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Clark Hutchinson - Free to Be Stoned: Complete Decca Recordings  CD (album) cover

FREE TO BE STONED: COMPLETE DECCA RECORDINGS

Clark Hutchinson

 

Indo-Prog/Raga Rock

4.07 | 5 ratings

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beebfader
4 stars Like WOW man!, 23 Jun 2010

This review is from: Free To Be Stoned-The Complete Decca Recordings Anthology (Audio CD Esoteric 2010)

I think Mark Powell from Esoteric Records must have grown up in a record shop, and not just any old record shop, but one which stocked every single long forgotten obscurity from the golden age of the underground and beyond. I have a wide knowledge of this era and I had never HEARD of these guys before chancing upon a copy and being intrigued enough to investigate. The title's great too !

This value 2CD set actually covers three complete albums made at the cusp of the seventies. Mick Hutchison is a shockingly talented guitarist and his partner Andy Clark covers a multitude of instruments as well as his main focus which is keyboards (could he be the same Andy Clark who ended up in Be-Bop Deluxe ? We need to know).

The 1969 album A=MH2 is entirely instrumental and can loosley be described as `raga- rock'. It is no surprise that they were at the centre of the Ladbroke Grove scene, and could be seen alongside Pink Fairies, Edgar Broughton, Third Ear Band and Hawkwind probably most days of the week somewhere on or off the planet in those heady times. Hutchinson's strident and inventive lead guitar is one thing, but nothing can prepare you for the incredible picking abilities displayed on `Acapulco Gold'. On other pieces he solos over Clarke's droning monk-like vocals, piano and Van Der Graaf style sax interjections. It's quite unlike anything I've ever heard. It was championed at the time by John Peel and it certainly conjures up images of Sunday afternoons with joss-sticks, tea and perhaps if you were lucky...a little Acapulco Gold.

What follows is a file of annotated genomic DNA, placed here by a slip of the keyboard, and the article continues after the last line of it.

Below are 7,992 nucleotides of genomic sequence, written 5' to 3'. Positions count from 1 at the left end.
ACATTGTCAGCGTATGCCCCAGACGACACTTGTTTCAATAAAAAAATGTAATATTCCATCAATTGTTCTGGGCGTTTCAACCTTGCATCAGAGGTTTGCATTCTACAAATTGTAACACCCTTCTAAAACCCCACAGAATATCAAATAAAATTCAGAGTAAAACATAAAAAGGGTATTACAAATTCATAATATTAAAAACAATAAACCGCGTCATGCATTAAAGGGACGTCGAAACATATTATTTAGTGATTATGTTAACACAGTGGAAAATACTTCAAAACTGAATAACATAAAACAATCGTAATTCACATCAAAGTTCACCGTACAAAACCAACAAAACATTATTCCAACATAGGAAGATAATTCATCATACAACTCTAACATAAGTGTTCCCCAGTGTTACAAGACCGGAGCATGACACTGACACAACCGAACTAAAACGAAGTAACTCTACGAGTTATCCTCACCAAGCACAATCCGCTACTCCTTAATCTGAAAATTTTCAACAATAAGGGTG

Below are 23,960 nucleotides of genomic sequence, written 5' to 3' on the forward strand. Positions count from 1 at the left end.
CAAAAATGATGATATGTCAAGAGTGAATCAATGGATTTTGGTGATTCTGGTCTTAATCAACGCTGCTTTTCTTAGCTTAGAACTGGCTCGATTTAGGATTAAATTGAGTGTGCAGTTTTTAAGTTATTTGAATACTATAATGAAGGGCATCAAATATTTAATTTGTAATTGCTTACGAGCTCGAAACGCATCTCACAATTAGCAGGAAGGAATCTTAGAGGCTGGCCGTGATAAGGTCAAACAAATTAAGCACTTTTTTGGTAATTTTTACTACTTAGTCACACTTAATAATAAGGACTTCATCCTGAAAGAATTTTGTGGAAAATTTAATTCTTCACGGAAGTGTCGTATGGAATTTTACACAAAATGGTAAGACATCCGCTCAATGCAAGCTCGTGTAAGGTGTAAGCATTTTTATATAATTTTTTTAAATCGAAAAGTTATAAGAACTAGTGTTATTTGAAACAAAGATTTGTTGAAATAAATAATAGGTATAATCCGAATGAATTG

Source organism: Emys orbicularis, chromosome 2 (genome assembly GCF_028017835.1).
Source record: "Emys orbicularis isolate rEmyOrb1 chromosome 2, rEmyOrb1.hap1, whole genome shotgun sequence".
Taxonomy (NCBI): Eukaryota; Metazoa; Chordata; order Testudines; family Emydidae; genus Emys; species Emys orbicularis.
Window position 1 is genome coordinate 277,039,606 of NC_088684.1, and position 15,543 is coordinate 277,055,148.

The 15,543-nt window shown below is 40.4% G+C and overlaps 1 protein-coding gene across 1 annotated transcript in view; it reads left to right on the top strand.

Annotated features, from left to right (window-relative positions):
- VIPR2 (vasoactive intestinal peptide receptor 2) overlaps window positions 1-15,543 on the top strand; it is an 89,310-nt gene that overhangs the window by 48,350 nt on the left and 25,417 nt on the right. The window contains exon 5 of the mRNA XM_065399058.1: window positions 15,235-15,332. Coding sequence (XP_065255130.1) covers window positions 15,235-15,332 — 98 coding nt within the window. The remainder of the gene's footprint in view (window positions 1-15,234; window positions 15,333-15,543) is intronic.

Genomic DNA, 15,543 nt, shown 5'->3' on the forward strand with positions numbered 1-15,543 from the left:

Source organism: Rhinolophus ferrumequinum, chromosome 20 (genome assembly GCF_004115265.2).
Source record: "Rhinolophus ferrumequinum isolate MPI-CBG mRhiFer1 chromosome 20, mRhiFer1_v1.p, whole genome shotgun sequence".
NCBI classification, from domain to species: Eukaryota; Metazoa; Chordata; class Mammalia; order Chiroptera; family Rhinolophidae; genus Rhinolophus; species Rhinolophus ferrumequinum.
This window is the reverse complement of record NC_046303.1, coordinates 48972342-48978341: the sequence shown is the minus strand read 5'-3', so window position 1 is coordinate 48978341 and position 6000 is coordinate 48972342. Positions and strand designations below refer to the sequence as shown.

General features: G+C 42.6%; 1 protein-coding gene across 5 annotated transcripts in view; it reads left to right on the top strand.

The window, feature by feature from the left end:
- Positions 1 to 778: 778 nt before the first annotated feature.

Album number two (split between two CD's here) sees a total transformation into a four piece with the addition of bass and drums and crazed vocals from Clark. "I just want to be stoned for the rest of my natural life" he declares like a man with a plan. You can almost SEE the clouds of smoke and lank hair flying around from here in the 21st century. Once again and throughout the album Hutchinson's corruscating guitar soloing raises this above the ordinary and with a much more solid backing from a rhythm section, this really takes off. A very strong album indeed.

Their final offering perhaps suffers a little from too much emphasis on vocals (which in truth become wearing after a while) and less extended material, covering 11 shorter songs, but the guitar playing still shines (particularly a stunning acoustic performance on `Boat In The Morning Mist') There is somewhat of an element of despair underlying this album though....maybe being stoned every day was not the greatest idea after all. After this it seemed that was it...whilst the others formed the equally obscure `Upp', Hutchinson left the business to become a guitar teacher...a job he was drastically overqualified for, but no doubt there was rent to be paid.

On the whole there is much to enjoyed here, and yet again hats off to Esoteric for making this available. So much amazing music was made in such a short time in the late sixties and early seventies, that one could not possibly have had the hours in the day to hear even the tip of the iceberg even if they were lucky enough to live through it. It is great that time and well preserved tape allow us the luxury to look back on an amazing era and appreciate those whose time in the sun was brief but totally worthwhile.

beebfader | 4/5 |

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